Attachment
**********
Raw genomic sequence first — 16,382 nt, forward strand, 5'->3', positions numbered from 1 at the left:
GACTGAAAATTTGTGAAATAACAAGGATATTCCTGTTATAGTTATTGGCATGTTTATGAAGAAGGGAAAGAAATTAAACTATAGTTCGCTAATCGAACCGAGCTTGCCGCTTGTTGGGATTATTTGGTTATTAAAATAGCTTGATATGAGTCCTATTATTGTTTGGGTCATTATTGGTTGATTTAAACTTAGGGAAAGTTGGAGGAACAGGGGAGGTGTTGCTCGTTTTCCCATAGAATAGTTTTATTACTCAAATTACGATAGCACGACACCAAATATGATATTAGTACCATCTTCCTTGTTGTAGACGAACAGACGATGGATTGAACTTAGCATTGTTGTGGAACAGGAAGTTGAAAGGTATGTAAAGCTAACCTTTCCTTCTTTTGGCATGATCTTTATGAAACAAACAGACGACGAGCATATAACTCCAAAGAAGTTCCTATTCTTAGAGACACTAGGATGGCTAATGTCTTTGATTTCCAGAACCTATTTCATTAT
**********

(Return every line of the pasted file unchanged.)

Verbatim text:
Raw genomic sequence first — 16,382 nt, forward strand, 5'->3', positions numbered from 1 at the left:
GACTGAAAATTTGTGAAATAACAAGGATATTCCTGTTATAGTTATTGGCATGTTTATGAAGAAGGGAAAGAAATTAAACTATAGTTCGCTAATCGAACCGAGCTTGCCGCTTGTTGGGATTATTTGGTTATTAAAATAGCTTGATATGAGTCCTATTATTGTTTGGGTCATTATTGGTTGATTTAAACTTAGGGAAAGTTGGAGGAACAGGGGAGGTGTTGCTCGTTTTCCCATAGAATAGTTTTATTACTCAAATTACGATAGCACGACACCAAATATGATATTAGTACCATCTTCCTTGTTGTAGACGAACAGACGATGGATTGAACTTAGCATTGTTGTGGAACAGGAAGTTGAAAGGTATGTAAAGCTAACCTTTCCTTCTTTTGGCATGATCTTTATGAAACAAACAGACGACGAGCATATAACTCCAAAGAAGTTCCTATTCTTAGAGACACTAGGATGGCTAATGTCTTTGATTTCCAGAACCTATTTCATTAT